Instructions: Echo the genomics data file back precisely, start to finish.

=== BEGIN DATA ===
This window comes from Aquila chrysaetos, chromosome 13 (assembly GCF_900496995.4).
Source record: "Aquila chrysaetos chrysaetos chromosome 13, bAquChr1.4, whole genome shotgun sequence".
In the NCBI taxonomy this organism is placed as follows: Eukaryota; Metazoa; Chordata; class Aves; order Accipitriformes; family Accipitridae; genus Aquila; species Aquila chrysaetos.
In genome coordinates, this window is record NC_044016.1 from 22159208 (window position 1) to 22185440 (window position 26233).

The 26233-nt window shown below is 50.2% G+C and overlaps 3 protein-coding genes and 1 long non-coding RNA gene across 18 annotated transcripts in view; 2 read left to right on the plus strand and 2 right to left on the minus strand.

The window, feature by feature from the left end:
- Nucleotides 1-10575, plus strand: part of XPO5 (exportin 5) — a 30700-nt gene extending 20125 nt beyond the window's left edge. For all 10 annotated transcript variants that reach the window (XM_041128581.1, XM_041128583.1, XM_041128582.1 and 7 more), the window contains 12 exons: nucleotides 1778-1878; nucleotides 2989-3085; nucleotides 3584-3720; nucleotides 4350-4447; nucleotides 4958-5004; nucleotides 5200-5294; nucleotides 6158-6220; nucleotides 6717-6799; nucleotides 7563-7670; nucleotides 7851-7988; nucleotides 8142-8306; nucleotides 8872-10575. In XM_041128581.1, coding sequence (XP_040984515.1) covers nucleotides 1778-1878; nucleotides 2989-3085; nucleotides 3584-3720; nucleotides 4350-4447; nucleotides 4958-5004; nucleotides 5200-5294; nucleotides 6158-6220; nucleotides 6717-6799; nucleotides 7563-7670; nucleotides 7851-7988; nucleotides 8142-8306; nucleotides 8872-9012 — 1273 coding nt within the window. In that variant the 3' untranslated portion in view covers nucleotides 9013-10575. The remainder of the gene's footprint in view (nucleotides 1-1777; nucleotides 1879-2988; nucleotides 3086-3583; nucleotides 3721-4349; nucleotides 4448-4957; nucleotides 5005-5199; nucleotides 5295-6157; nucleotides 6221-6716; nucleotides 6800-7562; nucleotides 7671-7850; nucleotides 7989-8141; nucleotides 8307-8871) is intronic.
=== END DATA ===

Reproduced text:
This window comes from Aquila chrysaetos, chromosome 13 (assembly GCF_900496995.4).
Source record: "Aquila chrysaetos chrysaetos chromosome 13, bAquChr1.4, whole genome shotgun sequence".
In the NCBI taxonomy this organism is placed as follows: Eukaryota; Metazoa; Chordata; class Aves; order Accipitriformes; family Accipitridae; genus Aquila; species Aquila chrysaetos.
In genome coordinates, this window is record NC_044016.1 from 22159208 (window position 1) to 22185440 (window position 26233).

The 26233-nt window shown below is 50.2% G+C and overlaps 3 protein-coding genes and 1 long non-coding RNA gene across 18 annotated transcripts in view; 2 read left to right on the plus strand and 2 right to left on the minus strand.

The window, feature by feature from the left end:
- Nucleotides 1-10575, plus strand: part of XPO5 (exportin 5) — a 30700-nt gene extending 20125 nt beyond the window's left edge. For all 10 annotated transcript variants that reach the window (XM_041128581.1, XM_041128583.1, XM_041128582.1 and 7 more), the window contains 12 exons: nucleotides 1778-1878; nucleotides 2989-3085; nucleotides 3584-3720; nucleotides 4350-4447; nucleotides 4958-5004; nucleotides 5200-5294; nucleotides 6158-6220; nucleotides 6717-6799; nucleotides 7563-7670; nucleotides 7851-7988; nucleotides 8142-8306; nucleotides 8872-10575. In XM_041128581.1, coding sequence (XP_040984515.1) covers nucleotides 1778-1878; nucleotides 2989-3085; nucleotides 3584-3720; nucleotides 4350-4447; nucleotides 4958-5004; nucleotides 5200-5294; nucleotides 6158-6220; nucleotides 6717-6799; nucleotides 7563-7670; nucleotides 7851-7988; nucleotides 8142-8306; nucleotides 8872-9012 — 1273 coding nt within the window. In that variant the 3' untranslated portion in view covers nucleotides 9013-10575. The remainder of the gene's footprint in view (nucleotides 1-1777; nucleotides 1879-2988; nucleotides 3086-3583; nucleotides 3721-4349; nucleotides 4448-4957; nucleotides 5005-5199; nucleotides 5295-6157; nucleotides 6221-6716; nucleotides 6800-7562; nucleotides 7671-7850; nucleotides 7989-8141; nucleotides 8307-8871) is intronic.